Docker for Data Science – A Step by Step Guide

Docker Sep 10, 2020

By the end of this post, you will have a ML workspace running on your machine via Docker, packed with the ML libraries you need, VSCode, Jupyter Lab + Hub and a lot of other goodies.

A lot has already been said about why Docker can improve your life as a data scientist. I was working on an (un-)cool depth estimation project using Fast.ai with a few friends when I stumbled upon this tweet by @jeremyphoward.

The tweet that started this post

It so happens that we were using Docker to create our data science workspace for the project, so I thought it would make sense to address Jeremy's questions and share this knowledge with the community.

I'll very briefly review the core concepts and advantages of Docker, and then show a step-by-step example for setting up an entire data science workspace using Docker.

If you already know what Docker is and why it's awesome, skip to the step-by-step tutorial.

What is Docker?

Docker is a tool for creating and deploying isolated environments (read: virtual machines) for running applications with their dependencies.

A few terms you should be familiar with (including a baking analogy for ease of understanding):

  • Docker Container – A single instance of the application, that is live and running. In our analogy, this is a cookie.

A Dancing Cookie. GIPHY

  • Docker Image – A blueprint for creating containers. Images are immutable and all containers created from the same image are exactly alike. In our analogy this is the cookie cutter mould.
Cookie Cutters. Izabelle Acheson / Unsplash
  • Dockerfile – A text file containing a list of commands to call when creating a Docker Image. In our analogy this is the instructions to create the cookie cutter mould.
Making Cookie Cutters. GIPHY

Why (as a data scientist) should I care?

Broadly, there are two use cases for Docker in ML:

  • Run Only: A run-only container means you edit your code on a local IDE and run it with the container so that your code runs inside the container. Here is one good example.
  • End-to-End Platform: An end-to-end platform container means you have an IDE or Jupyter Notebook / Lab, and your entire working environment, running in the container, and also run the code inside it (with the exception of the working file system which can be mounted).

We will focus on the second use case.

Reasons to use Docker in data science projects

Using docker containers means you don't have to deal with "works on my machine" problems.

Generally, the main advantage Docker provides is standardization. This means you can define the parameters of your container once, and run it wherever Docker is installed. This in turn provides two major advantages:

  1. Reproducibility: Everyone has the same OS, the same versions of tools etc. This means you don't need to deal with "works on my machine" problems. If it works on your machine, it works on everyone's machine.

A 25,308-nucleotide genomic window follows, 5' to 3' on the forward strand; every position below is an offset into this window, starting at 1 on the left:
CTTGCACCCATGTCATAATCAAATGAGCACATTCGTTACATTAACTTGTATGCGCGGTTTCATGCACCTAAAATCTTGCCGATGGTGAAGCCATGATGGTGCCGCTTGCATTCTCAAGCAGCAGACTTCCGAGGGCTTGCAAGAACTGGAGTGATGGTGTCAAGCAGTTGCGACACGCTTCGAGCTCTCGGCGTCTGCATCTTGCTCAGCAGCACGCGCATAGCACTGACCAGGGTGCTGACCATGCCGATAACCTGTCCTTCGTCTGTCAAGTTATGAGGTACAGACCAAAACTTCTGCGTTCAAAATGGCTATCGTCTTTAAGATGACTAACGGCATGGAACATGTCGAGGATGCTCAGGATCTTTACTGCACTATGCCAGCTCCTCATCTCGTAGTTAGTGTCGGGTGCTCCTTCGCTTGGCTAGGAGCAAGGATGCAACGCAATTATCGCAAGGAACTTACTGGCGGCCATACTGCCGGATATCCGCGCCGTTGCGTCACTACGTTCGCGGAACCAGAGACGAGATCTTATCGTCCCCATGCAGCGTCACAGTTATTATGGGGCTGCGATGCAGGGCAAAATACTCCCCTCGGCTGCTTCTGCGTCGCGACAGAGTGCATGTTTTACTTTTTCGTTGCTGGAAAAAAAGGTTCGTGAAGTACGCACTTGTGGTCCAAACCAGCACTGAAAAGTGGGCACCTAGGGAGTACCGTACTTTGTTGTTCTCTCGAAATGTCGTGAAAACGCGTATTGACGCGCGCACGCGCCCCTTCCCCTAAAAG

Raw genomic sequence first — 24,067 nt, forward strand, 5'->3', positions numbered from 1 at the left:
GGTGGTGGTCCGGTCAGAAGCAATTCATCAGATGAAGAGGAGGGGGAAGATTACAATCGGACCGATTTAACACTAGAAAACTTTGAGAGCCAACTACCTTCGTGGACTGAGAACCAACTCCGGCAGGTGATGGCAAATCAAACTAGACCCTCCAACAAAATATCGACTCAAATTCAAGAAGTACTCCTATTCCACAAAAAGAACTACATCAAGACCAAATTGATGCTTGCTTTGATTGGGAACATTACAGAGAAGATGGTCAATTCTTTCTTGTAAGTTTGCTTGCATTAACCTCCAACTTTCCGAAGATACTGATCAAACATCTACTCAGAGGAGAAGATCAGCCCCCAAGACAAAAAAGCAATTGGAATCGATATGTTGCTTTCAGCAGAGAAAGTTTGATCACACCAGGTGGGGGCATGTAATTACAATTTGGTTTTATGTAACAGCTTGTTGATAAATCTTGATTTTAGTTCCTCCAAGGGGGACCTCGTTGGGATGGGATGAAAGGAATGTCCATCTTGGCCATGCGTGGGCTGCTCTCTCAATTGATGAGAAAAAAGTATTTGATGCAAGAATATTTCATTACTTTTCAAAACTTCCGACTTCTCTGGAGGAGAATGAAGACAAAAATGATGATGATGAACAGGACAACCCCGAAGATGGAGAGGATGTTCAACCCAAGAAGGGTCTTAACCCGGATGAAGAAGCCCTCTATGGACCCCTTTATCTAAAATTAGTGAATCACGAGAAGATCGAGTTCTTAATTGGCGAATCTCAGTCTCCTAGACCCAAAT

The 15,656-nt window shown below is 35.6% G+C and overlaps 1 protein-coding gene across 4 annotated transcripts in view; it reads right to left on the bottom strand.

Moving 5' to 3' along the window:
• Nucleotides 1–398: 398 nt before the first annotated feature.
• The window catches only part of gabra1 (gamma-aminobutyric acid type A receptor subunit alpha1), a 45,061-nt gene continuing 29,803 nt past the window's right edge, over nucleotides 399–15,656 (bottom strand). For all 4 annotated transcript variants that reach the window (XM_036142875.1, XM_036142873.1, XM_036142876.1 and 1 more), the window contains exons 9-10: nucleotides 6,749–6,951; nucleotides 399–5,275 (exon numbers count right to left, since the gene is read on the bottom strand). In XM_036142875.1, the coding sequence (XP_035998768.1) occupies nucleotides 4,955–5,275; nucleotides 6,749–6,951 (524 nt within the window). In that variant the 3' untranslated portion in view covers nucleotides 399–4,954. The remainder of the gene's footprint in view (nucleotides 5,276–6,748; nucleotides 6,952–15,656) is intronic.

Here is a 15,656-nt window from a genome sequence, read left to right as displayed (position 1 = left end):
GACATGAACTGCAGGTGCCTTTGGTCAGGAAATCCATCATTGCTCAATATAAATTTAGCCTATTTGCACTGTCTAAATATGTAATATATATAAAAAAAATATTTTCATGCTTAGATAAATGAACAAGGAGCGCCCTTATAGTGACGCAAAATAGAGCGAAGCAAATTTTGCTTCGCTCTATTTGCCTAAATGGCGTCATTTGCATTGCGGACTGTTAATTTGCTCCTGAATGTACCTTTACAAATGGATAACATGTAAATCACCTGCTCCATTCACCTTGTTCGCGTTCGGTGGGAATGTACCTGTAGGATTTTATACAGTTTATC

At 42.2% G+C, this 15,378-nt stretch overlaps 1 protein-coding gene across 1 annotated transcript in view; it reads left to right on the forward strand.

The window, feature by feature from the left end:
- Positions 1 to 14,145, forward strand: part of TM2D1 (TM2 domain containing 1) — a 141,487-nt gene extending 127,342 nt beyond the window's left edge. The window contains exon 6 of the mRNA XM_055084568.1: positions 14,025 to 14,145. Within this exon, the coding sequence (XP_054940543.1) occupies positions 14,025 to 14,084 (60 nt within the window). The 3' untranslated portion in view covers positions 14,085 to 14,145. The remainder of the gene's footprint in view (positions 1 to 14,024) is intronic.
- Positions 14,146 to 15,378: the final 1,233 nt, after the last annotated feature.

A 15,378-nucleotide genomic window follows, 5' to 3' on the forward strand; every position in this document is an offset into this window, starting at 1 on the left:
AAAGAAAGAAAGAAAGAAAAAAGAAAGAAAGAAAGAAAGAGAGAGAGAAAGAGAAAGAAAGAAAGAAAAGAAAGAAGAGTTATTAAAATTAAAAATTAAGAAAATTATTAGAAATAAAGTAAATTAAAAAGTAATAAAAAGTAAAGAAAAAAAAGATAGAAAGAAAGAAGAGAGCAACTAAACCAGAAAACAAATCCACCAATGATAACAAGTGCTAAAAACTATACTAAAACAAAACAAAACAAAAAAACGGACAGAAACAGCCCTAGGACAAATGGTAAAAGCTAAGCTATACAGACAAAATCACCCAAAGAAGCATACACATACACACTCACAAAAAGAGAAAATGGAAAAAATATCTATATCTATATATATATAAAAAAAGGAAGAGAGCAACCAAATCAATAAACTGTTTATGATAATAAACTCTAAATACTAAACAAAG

2. Portability: This means that moving from local development to a super-computing cluster is easy. Also, if you're working on open source data science projects, like we do at DAGsHub, you can provide collaborators with an easy way to bypass setup hassle.

Another huge advantage – learning to use Docker will make you a better engineer, or turn you into a data scientist with super powers. Many systems rely on Docker, and it will help you turn your ML projects into applications and deploy models into production.

Examples of data science oriented docker containers

  • pytorch/pytorch - a simple container for Use Case 1 that includes Pytorch
  • jupyter/scipy-notebook - A container for Use Case 2 that includes Jupyter as the UI, and many python data science modules.
  • DAGsHub/ml-workspace-minimal - Is the container I'll show the step-by-step guide on. This container is an updated version from the ml-tooling/ml-workspace repository. The original has not been maintained for the last 7 months so I created an up to date version. It combines the following tools:
    • 💫 Jupyter, JupyterLab
    • 👾 VSCode web-based IDE.
    • 🗃 Pytorch, Tensorflow, Sklearn, Pandas, and many other popular data science libraries & tools.
    • 🖥 Full Linux desktop GUI accessible via web browser.
    • 🎮 Easy terminal access via web browser.
    • 🔀 Seamless Git integration optimized for notebooks.
    • 📈 Integrated hardware & training monitoring via Tensorboard & Netdata.
    • 🚪 Access from anywhere via Web, SSH, or VNC under a single port.
    • 🎛 Usable as remote kernel (Jupyter) or remote machine (VSCode) via SSH.
    • 🐳 Easy to deploy on Mac, Linux, and Windows via Docker.

Sounds wonderful, right?! Now let's see how to set it up.

Setting up your data science docker container - a step by step guide

Install Docker

Installing Docker is easy and free. Just follow this guide for your operation system.

Building A Docker Image

Will not be covered in this tutorial. Our focus will be on how to run a Docker Container once we already have the image we want.

We will use a prebuilt image from DAGsHub/ml-workspace-minimal. It is created from this repository on GitHub. If you want to build or modify this image or any other, I recommend the article Jeremy Howard refers to in his original tweet.

Docker Run + Addressing all the special modifiers

Just run the following command:

docker run -d \
    -v "${PWD}:/workspace" \
    -p 8080:8080 \
    --name "ml-workspace" \
    --env AUTHENTICATE_VIA_JUPYTER="mytoken" \